By the way, I am not a financial expert. Shanna is, I am not. I’m not the most profitable business on planet earth. I do, however, run a business I started in 2016 that’s hits around $1M in annual sales, employs 4 women and roughly 10 contractors, and hits around 60%::40% in costs::profit. In full disclosure, I worked in a marketing firm prior to this job … not in finance!
Every year, Shanna launches The Blueprint Model—I’m leading a crew through it again when it opens on Feb. 17, if you’re interested! Click here to learn more.
Here’s what I do.
Step No. 1: Start with your “enough’ number:
what do you NEED to make
I base my salary off of what I know my take-home needs to be.
The easiest way to get a clear idea of how much you should spend in each category is by using an online budgeting tool like Mint.com and knowing your spending plan, but I’m kinda anal about knowing every detail: so that we have an estimate for what’ll happen with our money during any given year (plus it helps when planning). The more specific the details are on where exactly money goes throughout these categories—even if they seem small or non-essential at first glance—tends to providing greater clarity in the end, in my opinion.
(Tools note: I make this on a Google Sheets spreadsheet and duplicate to a new tab/update it every year. Once it’s “finalized” for the year, I use Mint.com to create budgets.)
Step No. 2: Find out how much it
costs to keep the lights on in your business
Now, we need to find the overhead. I move over to my small business budget template for this part.
Softwares, payroll .. when you first start you probably don’t have an avalanche of costs—at least for my copywriting & calligraphy business, it was kinda just me and some software apps.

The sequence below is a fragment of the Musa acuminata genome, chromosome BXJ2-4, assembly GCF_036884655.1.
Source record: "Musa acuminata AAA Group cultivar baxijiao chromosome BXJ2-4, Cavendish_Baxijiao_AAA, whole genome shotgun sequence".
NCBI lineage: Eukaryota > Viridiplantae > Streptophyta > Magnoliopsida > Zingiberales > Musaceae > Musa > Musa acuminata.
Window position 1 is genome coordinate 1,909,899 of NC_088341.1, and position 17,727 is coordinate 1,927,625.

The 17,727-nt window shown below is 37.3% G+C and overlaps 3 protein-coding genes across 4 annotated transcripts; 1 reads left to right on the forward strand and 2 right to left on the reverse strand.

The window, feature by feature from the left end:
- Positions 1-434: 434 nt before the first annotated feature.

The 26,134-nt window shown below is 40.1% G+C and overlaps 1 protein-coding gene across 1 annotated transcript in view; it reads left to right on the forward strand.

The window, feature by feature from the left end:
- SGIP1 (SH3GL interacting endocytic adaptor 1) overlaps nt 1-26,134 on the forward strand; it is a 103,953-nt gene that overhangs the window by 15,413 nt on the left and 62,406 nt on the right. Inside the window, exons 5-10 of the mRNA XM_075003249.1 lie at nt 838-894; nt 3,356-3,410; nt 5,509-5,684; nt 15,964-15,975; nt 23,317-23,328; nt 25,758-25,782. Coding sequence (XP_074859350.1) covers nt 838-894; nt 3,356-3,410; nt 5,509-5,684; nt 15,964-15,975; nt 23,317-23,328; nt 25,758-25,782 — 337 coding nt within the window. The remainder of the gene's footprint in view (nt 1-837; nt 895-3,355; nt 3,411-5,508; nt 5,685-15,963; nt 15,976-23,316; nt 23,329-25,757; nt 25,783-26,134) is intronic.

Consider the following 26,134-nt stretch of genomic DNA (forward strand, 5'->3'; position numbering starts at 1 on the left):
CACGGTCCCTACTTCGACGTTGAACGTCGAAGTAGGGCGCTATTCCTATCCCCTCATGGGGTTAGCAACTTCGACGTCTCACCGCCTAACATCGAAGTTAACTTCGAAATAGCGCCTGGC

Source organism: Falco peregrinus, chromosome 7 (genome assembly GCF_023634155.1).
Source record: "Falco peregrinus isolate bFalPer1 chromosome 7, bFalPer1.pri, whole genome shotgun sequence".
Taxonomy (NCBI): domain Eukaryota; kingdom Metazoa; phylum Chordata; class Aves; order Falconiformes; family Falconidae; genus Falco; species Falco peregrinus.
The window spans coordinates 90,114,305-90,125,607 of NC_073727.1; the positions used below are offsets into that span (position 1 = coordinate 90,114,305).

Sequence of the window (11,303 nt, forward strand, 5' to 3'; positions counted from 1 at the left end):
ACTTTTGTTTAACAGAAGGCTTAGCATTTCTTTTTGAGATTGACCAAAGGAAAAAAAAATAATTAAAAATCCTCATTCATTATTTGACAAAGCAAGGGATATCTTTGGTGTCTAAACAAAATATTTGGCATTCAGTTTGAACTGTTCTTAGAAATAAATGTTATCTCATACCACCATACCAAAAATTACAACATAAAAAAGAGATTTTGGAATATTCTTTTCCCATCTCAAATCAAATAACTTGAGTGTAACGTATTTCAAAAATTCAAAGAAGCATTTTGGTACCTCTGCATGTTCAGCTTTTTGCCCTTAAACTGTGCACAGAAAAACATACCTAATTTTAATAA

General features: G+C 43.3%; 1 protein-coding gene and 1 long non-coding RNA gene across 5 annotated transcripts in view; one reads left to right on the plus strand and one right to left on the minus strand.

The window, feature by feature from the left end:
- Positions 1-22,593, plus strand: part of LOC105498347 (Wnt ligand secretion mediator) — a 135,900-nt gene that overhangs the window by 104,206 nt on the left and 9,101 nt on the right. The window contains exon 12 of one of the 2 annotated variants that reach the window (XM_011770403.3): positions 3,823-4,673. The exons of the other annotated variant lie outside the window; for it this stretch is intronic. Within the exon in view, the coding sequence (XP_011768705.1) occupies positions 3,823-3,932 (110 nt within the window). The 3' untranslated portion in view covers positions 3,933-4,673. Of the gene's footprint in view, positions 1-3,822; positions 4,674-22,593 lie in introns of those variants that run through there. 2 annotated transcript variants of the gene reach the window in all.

The process of writing down every single business expense in a year pulls me OFF our family spreadsheets and into my business Blueprint. My annual Blueprint Model template includes a tab with business expenses mapped out and cost of goods broken down (plus a financial projections tab, but we’re not there yet!).
Here are my major categories—
II. Business Reserves (Savings)
III. Business Travel
IV. Insurance (I definitely didn’t get this right away, ah!)
VI. Professional Services (attorney, coaching, CPA fees, etc.)
Step No. 3: Set your pricing based off of a blend of what you need to make, industry standards, and supply/demand
Craft your pricing through the lens of what you NEED to make—with respect to industry standards & supply/demand. I kinda hate the “follow your heart and the money will follow” b.s. … that’s not a way to set your pricing and sales goals!
Roughly, if you need your.services to bring in about $100,000, and a package is $4K, then you need about 25 clients, or about 2 a month. If that sounds exhausting, maybe you need to raise your prices a bit.
Some rules of thumb? I try to stay around 60% costs to 40% profit as a profit margin. You may can run 50% costs to 50% profit if you have very, very little overhead. If you have a bigger team, payroll will be a chunk, maybe you’re more 70% to 30%. I track all this every week, I’m always looking at our numbers, which brings me to … the #FinanceFriday routine itself.
Interested in batch workdays? Click here to watch & find tips about how to set up a batch day workflows for your business.